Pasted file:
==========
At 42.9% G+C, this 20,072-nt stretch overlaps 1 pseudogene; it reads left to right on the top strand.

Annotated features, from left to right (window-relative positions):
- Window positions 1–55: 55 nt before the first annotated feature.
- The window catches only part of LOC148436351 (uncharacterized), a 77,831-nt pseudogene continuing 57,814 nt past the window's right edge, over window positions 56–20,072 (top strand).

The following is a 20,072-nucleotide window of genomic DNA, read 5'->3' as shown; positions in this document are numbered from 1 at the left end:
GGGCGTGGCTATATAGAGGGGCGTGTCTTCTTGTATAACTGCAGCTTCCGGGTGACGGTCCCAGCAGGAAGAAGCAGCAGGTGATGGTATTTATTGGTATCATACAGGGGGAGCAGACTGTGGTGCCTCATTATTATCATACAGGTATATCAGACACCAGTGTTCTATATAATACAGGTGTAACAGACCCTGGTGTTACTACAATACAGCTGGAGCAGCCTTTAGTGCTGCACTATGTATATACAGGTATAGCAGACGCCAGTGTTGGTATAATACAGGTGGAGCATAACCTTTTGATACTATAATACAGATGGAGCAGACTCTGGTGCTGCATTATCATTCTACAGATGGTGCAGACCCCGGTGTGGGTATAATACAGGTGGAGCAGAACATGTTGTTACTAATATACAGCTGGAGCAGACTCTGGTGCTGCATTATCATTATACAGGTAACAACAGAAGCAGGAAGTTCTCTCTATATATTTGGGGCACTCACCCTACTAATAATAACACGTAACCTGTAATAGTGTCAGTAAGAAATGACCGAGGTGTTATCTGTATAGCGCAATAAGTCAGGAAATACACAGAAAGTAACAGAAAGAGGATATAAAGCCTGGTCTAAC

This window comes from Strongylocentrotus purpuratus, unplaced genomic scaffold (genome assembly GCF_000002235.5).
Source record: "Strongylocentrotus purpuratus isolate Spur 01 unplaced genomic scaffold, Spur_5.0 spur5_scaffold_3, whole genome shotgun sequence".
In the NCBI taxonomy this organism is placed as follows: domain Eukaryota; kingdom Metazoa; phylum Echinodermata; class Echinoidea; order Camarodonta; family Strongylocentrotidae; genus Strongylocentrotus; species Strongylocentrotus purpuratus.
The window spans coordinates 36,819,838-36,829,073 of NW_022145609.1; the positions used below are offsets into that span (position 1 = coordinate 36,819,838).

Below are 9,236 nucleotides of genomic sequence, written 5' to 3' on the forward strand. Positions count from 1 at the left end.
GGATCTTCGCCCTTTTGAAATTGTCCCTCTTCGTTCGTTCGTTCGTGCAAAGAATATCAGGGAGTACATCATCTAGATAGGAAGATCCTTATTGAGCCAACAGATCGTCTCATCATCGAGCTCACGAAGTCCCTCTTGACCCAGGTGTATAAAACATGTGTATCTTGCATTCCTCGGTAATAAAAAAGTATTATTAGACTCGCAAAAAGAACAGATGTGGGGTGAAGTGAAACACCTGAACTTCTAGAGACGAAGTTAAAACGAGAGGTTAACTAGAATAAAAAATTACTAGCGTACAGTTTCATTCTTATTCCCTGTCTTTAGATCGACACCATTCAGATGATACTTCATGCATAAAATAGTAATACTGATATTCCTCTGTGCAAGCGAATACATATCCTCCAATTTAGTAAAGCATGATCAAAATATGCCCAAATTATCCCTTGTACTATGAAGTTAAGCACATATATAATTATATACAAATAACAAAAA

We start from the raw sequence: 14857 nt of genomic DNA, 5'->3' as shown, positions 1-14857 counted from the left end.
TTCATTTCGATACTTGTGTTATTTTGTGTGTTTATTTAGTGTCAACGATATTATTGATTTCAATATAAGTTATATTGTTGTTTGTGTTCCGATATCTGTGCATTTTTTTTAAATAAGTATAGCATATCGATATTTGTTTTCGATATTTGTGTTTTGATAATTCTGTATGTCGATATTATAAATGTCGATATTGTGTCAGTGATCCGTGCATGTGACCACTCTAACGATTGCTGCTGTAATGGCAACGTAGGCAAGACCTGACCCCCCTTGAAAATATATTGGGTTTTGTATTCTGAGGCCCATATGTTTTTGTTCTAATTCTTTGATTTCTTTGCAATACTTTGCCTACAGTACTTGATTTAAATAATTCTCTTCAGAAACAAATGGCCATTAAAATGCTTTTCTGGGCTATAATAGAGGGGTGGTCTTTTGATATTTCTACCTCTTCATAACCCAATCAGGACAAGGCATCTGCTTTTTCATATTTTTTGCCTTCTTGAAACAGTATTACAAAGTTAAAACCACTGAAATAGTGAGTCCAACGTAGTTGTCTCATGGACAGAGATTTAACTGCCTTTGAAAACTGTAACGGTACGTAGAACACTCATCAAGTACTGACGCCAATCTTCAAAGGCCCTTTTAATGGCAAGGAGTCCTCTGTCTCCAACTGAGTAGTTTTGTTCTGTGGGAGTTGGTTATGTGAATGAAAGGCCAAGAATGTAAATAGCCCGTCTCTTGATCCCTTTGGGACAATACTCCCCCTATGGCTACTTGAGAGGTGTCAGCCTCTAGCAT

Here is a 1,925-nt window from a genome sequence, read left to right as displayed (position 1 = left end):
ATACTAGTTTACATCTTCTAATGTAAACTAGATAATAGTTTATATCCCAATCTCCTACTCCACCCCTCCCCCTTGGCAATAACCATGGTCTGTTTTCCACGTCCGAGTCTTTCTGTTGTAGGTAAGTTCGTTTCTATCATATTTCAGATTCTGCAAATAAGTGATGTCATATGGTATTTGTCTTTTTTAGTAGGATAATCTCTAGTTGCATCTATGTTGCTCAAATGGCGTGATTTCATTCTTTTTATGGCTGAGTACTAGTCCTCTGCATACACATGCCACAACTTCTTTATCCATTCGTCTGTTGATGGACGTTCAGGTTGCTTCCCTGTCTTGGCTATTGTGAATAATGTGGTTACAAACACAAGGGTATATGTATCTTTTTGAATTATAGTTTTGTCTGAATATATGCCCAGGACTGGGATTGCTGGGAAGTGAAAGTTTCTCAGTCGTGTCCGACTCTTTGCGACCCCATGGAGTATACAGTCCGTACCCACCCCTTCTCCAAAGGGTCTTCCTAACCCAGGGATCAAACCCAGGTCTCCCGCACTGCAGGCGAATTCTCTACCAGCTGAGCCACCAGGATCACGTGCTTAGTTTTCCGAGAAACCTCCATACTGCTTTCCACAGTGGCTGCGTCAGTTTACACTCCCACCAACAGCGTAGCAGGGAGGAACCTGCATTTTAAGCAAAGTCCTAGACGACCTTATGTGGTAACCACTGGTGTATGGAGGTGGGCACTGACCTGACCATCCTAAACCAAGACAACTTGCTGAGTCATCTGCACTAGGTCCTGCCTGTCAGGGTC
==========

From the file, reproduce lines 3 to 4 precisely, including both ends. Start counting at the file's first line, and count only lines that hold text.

- Window positions 1–55: 55 nt before the first annotated feature.
- The window catches only part of LOC148436351 (uncharacterized), a 77,831-nt pseudogene continuing 57,814 nt past the window's right edge, over window positions 56–20,072 (top strand).